9: C | C | R | c | cc | The Road of Trials | Three consecutive events describe Holden's road of trials. While on the way to his hotel, the cab driver is uninterested in Holden's questions about the lagoon ducks. Then after receiving a poor hotel room, Holden witnesses a man dressing in women's clothes and a man and women squirting water into each other's mouths. This gives insight to the type of people in Holden's environment throughout his journey. Holden also decides to call Faith Cavendish whose number he received from a Princeton graduate. She denies meeting with him because of her roommate's illness and offers to meet the next day, but Holden revokes the invitation (Salinger 60-66).All of these events commonly caused Holden to feel rejected, which becomes a common throughout his journey.
10: Meeting with the Goddess | Holden meets three women from Seattle who each portrayed mockery and pity toward his attempt at acting adult-like. They each dance with him, and while trying to converse on the dance floor, all of the women do not take him seriously. They leave Holden with a $13 check, causing him isolation (Salinger 70-76). In the end, Holden learns that despite the amount of attempts he makes, he will not always be accepted as the adult he strives to be.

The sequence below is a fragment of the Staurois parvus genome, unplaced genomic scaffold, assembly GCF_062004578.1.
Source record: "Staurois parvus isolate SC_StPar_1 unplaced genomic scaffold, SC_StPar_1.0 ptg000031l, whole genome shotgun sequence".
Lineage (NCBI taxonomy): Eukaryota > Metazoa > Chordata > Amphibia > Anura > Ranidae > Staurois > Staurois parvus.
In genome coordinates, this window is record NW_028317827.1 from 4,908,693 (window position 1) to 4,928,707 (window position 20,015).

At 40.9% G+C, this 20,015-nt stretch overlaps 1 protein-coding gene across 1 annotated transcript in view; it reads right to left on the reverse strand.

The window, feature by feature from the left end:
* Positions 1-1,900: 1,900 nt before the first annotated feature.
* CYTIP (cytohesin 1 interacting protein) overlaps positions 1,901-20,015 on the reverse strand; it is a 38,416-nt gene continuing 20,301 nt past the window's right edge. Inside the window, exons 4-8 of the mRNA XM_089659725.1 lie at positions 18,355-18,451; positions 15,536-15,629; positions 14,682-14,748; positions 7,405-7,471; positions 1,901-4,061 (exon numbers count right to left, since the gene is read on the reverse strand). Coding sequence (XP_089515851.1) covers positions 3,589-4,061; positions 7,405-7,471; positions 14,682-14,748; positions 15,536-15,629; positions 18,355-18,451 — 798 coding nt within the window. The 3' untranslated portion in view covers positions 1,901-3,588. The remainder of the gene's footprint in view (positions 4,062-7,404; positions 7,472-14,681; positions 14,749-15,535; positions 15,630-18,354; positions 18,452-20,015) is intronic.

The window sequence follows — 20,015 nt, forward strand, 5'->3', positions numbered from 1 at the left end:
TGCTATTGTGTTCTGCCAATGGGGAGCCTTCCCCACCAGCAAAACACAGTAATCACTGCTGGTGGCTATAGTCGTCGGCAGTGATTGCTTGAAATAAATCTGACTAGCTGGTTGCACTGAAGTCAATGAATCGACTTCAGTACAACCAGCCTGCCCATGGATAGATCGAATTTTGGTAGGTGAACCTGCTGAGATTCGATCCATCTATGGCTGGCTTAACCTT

11: C | C | R | c | cc | Temptation Away from the True Path | Holden accepts the offer of a prostitute, but when the time arises he finds himself afraid. Lying about his clavichord operation and needing to rest, Holden handles his fear immaturely, but at the same time finds himself on the path toward adult hood in realizing he made a mistake and taking responsibility for it by denying the woman (Salinger 96-97).
13: Atonement with the Father | Holden meets with Mr. Antolini, a former professor of his at Elkton Hills. While drunk, Mr. Antolini gives Holden a great speech about how he is destined for a fall and if he doesn't want to end up a failure he should start succeeding in school. It's not clear as to what kind of fall Mr. Antolini is describing, but he states that Holden won't realize when he is falling because there will be no escape. This describes Holden's oblivion for the consequences of his actions, as well as the consequences he faces. A quote contrasting mature and immature men is also said. Holden ties in with the immature man because he has no plan for his future and is wondering tiresly around New York to avoid the disappointment of his parents and the reality of his decisions (Salinger 186-187).